Achieving what is good and protecting from what is harmful is an ultimate underpinning philosophy of Islamic law. While there are key principles on which most Muslims agree, such as the importance of fasting (sawm) and prayers (Salah), details vary from one school of law to another.

This means that when there are competing views, an individual is at liberty to decide what is best for themselves and their family.

An example of diversity in interpretation can be found in the geographical distances that entitle the traveller to break their fast during Ramadan. Different Islamic schools base their interpretation on different evidence which may include words of the prophet Muhammad (hadith) or verses of the Qur’an (themselves open to interpretation as they may have more than one meaning in the Arabic language; meaning is also dependent on the context in which it is used). To decide which meaning is intended in the evidence, scholars use different methods to reach their own independent reasoning (ijtihad).

The importance of education in Islamic law

The pursuit of education is a religious and moral duty for all Muslim students of both genders. There are many references in the Qur’an and the hadith which urge believers to gain knowledge. For example, ‘Seeking knowledge is compulsory for every Muslim, man and woman. (hadith). A favourite supplication of the Prophet was, ‘O Lord, increase me in knowledge.’ (Qur’an 20:114)

Al-Bukhari attributes a tradition to the Prophet which says that the disappearance of knowledge and the absence of scholars from society would spell the demise of civilisation. For Muslims the ultimate goal is to seek God through knowledge, including learning how to deal effectively and knowledgeably with this world. Muslim students, like all students, will want to do as well as they possibly can in their examinations.

Grades attained at GCSE and A level are critical to the further education and career prospects of young people. Due to the importance of these grades, young people sitting exams will need to seriously and thoughtfully take their future and their studies into account, alongside their previous experiences of Ramadan when deciding how they will observe Ramadan this year. Young people should be made aware that Islam does not require them to put their futures in jeopardy.Back-to-the-top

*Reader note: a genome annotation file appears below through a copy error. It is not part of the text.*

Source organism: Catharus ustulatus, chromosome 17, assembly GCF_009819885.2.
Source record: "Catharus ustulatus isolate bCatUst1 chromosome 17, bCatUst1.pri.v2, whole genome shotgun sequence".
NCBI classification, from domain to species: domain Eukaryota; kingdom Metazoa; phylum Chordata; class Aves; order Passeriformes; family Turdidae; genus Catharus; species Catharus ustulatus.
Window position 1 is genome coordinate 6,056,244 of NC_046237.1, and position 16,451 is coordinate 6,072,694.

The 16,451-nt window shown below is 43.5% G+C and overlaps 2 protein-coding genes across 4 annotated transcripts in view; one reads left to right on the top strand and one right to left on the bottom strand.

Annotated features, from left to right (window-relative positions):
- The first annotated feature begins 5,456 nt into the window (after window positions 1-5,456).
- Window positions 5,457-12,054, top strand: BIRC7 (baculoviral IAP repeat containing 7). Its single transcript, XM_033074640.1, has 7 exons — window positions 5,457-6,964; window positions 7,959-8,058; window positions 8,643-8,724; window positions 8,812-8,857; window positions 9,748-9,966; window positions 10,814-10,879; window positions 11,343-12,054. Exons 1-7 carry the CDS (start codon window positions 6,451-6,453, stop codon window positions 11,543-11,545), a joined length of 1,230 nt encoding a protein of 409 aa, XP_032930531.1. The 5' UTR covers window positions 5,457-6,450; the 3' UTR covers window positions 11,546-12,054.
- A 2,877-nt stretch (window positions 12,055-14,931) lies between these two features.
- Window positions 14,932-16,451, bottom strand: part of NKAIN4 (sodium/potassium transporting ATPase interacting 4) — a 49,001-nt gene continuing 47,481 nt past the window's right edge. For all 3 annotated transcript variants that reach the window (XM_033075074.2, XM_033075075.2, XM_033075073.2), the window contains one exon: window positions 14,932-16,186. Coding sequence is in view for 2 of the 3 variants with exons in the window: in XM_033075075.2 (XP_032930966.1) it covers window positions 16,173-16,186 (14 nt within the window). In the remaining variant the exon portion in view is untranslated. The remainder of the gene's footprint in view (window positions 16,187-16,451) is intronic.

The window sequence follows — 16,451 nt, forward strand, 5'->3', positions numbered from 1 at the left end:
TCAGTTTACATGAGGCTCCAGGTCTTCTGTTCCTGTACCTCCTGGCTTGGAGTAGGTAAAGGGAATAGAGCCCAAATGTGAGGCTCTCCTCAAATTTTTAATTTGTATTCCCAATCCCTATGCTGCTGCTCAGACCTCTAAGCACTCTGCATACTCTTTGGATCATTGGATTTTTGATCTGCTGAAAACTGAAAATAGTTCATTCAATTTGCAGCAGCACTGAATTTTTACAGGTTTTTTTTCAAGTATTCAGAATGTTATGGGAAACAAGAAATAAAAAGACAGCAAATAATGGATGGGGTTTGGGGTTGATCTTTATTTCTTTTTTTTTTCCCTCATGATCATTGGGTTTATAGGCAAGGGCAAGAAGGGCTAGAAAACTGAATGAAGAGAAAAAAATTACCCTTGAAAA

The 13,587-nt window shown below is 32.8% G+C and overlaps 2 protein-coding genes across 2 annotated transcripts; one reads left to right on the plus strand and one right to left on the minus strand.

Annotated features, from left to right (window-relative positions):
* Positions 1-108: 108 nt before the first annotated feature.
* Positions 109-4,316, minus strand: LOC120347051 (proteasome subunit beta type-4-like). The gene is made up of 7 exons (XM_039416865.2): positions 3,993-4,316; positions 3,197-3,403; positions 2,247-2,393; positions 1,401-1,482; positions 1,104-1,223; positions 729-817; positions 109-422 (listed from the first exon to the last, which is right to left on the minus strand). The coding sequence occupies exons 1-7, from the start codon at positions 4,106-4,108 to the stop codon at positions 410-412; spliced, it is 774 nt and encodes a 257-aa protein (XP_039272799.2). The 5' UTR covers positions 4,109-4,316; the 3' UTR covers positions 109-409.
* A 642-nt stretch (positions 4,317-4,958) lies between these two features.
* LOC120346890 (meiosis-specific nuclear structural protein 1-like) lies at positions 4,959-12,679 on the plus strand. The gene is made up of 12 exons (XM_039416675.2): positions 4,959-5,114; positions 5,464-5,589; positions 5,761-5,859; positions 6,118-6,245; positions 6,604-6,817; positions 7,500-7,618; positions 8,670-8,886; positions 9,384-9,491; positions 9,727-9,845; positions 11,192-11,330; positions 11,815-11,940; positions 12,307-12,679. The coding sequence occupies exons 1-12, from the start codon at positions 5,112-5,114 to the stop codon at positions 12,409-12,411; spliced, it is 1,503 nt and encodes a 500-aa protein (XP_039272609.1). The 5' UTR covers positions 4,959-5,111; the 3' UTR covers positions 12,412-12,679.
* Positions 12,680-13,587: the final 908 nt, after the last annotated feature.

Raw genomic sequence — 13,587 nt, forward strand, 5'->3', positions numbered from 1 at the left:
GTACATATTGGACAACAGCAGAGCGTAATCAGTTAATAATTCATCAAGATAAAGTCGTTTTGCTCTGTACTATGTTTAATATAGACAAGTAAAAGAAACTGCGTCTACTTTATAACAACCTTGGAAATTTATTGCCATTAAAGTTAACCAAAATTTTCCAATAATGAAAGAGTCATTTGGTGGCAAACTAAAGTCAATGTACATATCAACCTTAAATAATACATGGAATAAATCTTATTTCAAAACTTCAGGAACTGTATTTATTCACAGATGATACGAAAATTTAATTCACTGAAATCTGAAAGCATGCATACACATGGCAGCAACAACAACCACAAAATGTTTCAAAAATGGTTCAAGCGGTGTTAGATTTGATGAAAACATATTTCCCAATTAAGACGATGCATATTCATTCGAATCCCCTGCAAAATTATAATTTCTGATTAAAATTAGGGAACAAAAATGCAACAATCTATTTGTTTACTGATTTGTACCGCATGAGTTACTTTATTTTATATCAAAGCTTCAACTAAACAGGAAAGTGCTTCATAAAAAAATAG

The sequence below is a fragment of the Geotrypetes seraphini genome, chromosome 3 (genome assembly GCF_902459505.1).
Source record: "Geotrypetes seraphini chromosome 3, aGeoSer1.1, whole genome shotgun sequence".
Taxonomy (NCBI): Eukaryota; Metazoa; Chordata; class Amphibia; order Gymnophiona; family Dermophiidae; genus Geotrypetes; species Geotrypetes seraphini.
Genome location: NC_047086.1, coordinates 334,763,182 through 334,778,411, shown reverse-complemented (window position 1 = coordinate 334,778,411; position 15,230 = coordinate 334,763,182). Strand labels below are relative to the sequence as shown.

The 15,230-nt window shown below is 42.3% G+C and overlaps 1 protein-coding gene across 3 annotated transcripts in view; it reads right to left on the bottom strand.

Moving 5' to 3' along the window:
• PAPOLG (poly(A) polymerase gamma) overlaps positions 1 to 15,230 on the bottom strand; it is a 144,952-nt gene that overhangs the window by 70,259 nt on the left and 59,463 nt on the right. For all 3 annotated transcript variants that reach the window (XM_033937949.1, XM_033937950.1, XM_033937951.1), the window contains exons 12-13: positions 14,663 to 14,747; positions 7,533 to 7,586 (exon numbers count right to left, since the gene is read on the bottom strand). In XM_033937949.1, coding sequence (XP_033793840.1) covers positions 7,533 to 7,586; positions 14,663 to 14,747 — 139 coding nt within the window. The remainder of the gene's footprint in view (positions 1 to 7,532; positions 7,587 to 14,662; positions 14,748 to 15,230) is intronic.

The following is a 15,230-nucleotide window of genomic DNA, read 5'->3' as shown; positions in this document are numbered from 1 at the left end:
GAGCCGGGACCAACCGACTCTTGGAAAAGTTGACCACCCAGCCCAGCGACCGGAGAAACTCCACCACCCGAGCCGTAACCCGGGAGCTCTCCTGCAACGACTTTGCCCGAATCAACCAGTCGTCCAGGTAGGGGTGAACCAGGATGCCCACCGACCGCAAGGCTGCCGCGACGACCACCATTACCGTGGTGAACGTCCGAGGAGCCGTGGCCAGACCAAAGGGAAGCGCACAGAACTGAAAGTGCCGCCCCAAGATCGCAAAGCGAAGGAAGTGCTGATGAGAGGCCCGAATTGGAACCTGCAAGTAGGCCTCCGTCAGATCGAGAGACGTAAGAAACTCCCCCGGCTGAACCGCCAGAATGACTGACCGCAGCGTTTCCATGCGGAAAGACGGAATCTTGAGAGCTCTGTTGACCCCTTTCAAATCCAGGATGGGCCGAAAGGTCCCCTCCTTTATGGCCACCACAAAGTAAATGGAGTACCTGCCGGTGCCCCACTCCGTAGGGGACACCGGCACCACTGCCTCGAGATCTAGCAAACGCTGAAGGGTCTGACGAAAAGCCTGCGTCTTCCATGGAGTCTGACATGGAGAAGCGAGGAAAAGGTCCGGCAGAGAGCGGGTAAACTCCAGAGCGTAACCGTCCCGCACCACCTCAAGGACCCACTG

3 Devotion, fasting and health during Ramadan

Devotion and prayers

Sleep deprivation may be a concern for young people during Ramadan. Muslims are encouraged to recite as much of the Qur’an as possible, especially during Ramadan. Many Muslims listen to the entire Qur’an being recited over the nights of Ramadan in special prayers known as tarawih which are held in mosques and finish late at night. Many families invite family and friends to share the evening meal to break the fast (iftar). It is important for schools to be aware of this social aspect of Ramadan which may also lead to late nights for children.

The last third of Ramadan is considered to be an especially holy period because this is when the first verses of the Qur’an were revealed to the Prophet. Some Muslims like to observe I’tikaf in the mosque during the last ten nights of Ramadan. I’tikaf is similar to a retreat in the mosque where the person leaves behind all worldly matters and devotes all their time to praying, studying and engaging in worship. A special night, Laylat al-Qadr (Night of Power), is believed to fall on the 27th night of Ramadan. Many try to stay up all night in worship and prayer. It is also possible that this night could be on any of the odd nights of the month.

Students who have important exams should be advised not to spend all night praying to avoid tiredness. Students will not be able to perform the full I’tikaf due to attending school, but shorter I’tikaf is encouraged and may occur on a weekend so as not to interfere with school and exams.

Children and their parents or carers should be informed that extra devotions in Ramadan are voluntary; whereas for a child or young person to perform well in exams, given their consequences, is obligatory.

Fasting and health

Length of fast

According to the Qur’an, traditional Islamic fasting timing is dawn to sunset, which averages out at just under 14 hours all over the earth as Ramadan cycles through the entire year in a 33-year cycle (although a few authorities allow sunrise to sunset, averaging 12 hours all over the earth). Most mosques in the UK begin fasting 1-2 hours before sunrise since dawn cannot be ascertained easily. Problems may arise when Ramadan falls in summer in high latitudes areas such as the UK (defined by Shaykh Mustafa al-Zarqa as over 45 degrees latitude5), because in summer dawn to sunset fasting reaches 18-21 hours6. Islamic jurists differ on timing of fasting hours; the majority say dawn to sunset but there is a minority of jurists who limit the fasting timings to a maximum of 12-16 hours, wherever one is in the world.

Possible solutions:

Fixed-length fasting

The Al-Mahdi Institute (Birmingham, UK) hosted a scholarly workshop in 2013 entitled The Practice of Fasting (Sawm) In the Modern World. Scholars present at the workshop agreed that Muslims residing at high latitudes of the world should fast a ‘normal’ days length. As for what constitutes as a ‘normal’ day, the opinions of the scholars ranged from 14 hours to 16.5 hours.7

Following the timings of Mecca/Makkah and Medina/Madinah

A number of classical jurists have argued that in extreme latitudes, people could follow the approximate timings of Mecca/Makkah or Medina/Madinah, where the dawn-to-sunset fasting hours vary between 12 and 16 hours over the year. This ruling has been revived since the 20th century and endorsed by various jurists.